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Librarian Mollie Webb celebrates 20 years with the ISTD

20 March 2012

This article appeared in DANCE 454 (January-March 2011).

For students, visitors and anyone just generally interested in dance, the library at ISTD HQ in London offers a wealth of material with well over 4,500 volumes on the shelves. Dictionaries, encyclopaedias and books cover everything from myths and legends to costumes, films, mime and musicals.

And the library would be nothing without the knowledge, patience and devotion of Mollie Webb, who celebrated 20 years as our Librarian in 2010.

Mollie’s mother took her to her first dancing class when she was three, and so started a life-long love of dance. Her dream of going to dance college was cut short by the outbreak of the Second World War and, at the age of 16, she started work as decoder for the Foreign Office at Bletchley Park, a job which lasted until the end of the war.

Mollie Webb with the Markova Dolin concert group 1949/50

Mollie Webb (far left) with Alicia Markova and Anton Dolin in Casse Noisette, with the Markova Dolin concert group 1949/50.

 

 

 

 

 

After transferring to London, she started evening classes in dancing and then became one of the first students at the London School, going on to dance in the corps de ballet of the Markova/Dolin concert group. She then started teaching for the Cone-Ripman School Tring, Arts Educational School London and London College. When the College moved to Bedford she joined the library of Middlesex University.

In 1990, Mollie started the task of organising and building up the ISTD library. She still uses the many skills she learned decoding messages at the Foreign Office to track down information for students and researchers, saying: “It was this lateral thinking business, you don’t just think in the box you go out in all different directions, so if I am looking for anything in the Library I think well maybe I can go in from a different angle to find something. And patience too, you have to have a lot of patience when you’re decoding as try goodness knows how many things and they don’t work!”

Mollie was the recipient of the Imperial Award in 2008, which is just one indication of the Society’s appreciation of her work and what she has done for dance and the ISTD over the years. “I really enjoy my job in the library meeting all your students when they come to do their research and to be given an award for doing something you enjoy is fantastic!”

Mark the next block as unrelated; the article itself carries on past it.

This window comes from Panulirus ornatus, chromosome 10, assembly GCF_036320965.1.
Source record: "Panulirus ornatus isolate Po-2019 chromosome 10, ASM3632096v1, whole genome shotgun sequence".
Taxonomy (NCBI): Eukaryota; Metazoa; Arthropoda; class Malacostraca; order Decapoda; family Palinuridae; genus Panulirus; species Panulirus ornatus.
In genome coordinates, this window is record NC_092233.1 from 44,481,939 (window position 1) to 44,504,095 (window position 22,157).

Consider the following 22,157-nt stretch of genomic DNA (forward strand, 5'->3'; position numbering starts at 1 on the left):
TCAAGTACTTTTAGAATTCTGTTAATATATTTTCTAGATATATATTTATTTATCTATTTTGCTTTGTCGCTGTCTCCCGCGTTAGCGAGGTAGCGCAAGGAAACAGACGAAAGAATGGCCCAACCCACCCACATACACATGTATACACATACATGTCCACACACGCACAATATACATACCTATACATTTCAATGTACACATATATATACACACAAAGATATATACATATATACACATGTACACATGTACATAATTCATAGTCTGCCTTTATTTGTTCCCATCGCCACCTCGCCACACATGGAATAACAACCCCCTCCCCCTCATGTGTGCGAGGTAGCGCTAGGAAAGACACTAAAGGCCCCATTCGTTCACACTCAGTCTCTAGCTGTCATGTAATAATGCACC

Thanks to Mollie’s dedication and hard work, the ISTD library has become a truly unique resource covering the diverse range of all of our dance faculties and also stocks a great many of out of print titles. With an extensive archive on journals, magazines, photos and film, the library offers access to both ISTD members and non-members. And each Monday and Thursday, Mollie can be seen helping students with their research or collecting archival material.


 

“Mollie Webb is one of the most treasured assets of the ISTD. She has helped many students and writers with their research work and has built up the library to a pitch where it is an essential point of reference and a source of enjoyment to all the members. Not content with this, she has now turned her attention to our archives and is busy tabulating the history of all of the faculties.

There is rarely an ISTD event that Mollie does not attend and she is often at the theatre watching everything from classical ballet to Dirty Dancing. I last saw her at the Dancing Times Centenary Party.”

Paddy Hurlings 

 


“My first encounter with Mollie was in the late 1950’s when I was a student at London College and she was a very inspiring guest teacher of ballet.  Subsequently our paths crossed when we were both on the staff of the College, during which time Mollie assumed several roles, including that of teacher, warden and librarian, all of which she carried out with great dignity, charm and meticulous efficiency.

The Society is indeed fortunate in having as their Librarian, somebody with such an innate knowledge of dance and an interest in all its activities.  Thank you Mollie for all your hard work and the impact you have made.”

Jacqueline Ferguson

 

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